Basal abelisaurid and carcharodontosaurid theropods from the Lower Cretaceous Elrhaz Formation of Niger. 2008. P.C. Sereno and S.L. Brusatte Acta Palaeontologica Polonica 53:15-46.
Two new 110 million-year-old dinosaurs unearthed in the Sahara Desert highlight the unusual meat-eaters that prowled southern continents during the Cretaceous Period. Named Kryptops and Eocarcharia the fossils were discovered in 2000.
Short-snouted Kryptops palaios, or “old hidden face,” was so named for the horny covering that appears to have covered nearly all of its face. “A fast, two-legged hyena gnawing and pulling apart a carcass,” remarked even Brusatte, “is how we might best imagine Kryptops’ dining habits.” Like later members of its group (called abelisaurids) in South America and India, Kryptops had short, armored jaws with small teeth that would have been better at gobbling guts and gnawing on carcasses than snapping at live prey. About 25 feet in length, Kryptops was a voracious meat-eater.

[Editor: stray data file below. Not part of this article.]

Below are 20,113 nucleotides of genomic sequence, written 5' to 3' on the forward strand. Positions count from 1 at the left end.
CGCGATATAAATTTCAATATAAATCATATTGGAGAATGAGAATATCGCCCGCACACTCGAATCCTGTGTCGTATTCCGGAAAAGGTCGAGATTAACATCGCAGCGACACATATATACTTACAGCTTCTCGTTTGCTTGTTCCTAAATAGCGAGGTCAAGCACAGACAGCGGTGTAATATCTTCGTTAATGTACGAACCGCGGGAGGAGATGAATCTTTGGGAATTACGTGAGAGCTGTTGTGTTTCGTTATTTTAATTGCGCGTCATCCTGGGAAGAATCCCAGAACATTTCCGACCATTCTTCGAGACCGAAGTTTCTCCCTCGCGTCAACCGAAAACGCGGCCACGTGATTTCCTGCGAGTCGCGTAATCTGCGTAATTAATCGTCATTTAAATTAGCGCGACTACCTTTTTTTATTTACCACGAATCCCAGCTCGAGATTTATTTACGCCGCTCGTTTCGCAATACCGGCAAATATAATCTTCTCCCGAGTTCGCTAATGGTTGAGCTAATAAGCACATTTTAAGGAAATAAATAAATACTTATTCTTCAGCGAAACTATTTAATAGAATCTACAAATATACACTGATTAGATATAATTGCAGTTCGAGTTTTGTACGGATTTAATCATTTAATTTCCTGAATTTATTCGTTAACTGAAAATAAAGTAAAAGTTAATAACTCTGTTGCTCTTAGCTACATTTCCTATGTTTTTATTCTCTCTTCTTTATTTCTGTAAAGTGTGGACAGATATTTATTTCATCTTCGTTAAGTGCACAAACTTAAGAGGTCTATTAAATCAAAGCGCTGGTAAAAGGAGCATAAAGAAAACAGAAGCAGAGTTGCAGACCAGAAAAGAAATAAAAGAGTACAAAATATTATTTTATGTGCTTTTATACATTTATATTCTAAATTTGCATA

Eocarcharia dinops, or “fierce-eyed dawn shark,” was so named for its blade-shaped teeth and prominent bony eyebrow. Unlike Kryptops, its teeth were designed for disabling live prey and severing body parts. Eocarcharia and kin (called carcharodontosaurids) gave rise to the largest predators on southern continents, matching or exceeding Tyrannosaurus in size. Eocarcharia’s brow was swollen into a massive band of bone, giving it a menacing glare.
They preyed upon the ground-grubbing, long-necked plant-eater Nigersaurus and lived alongside the enormous extinct crocodilian nicknamed “SuperCroc” (Sarcosuchus). Then, the African continent was part of Gondwana and just beginning to free itself of its land connection to South America.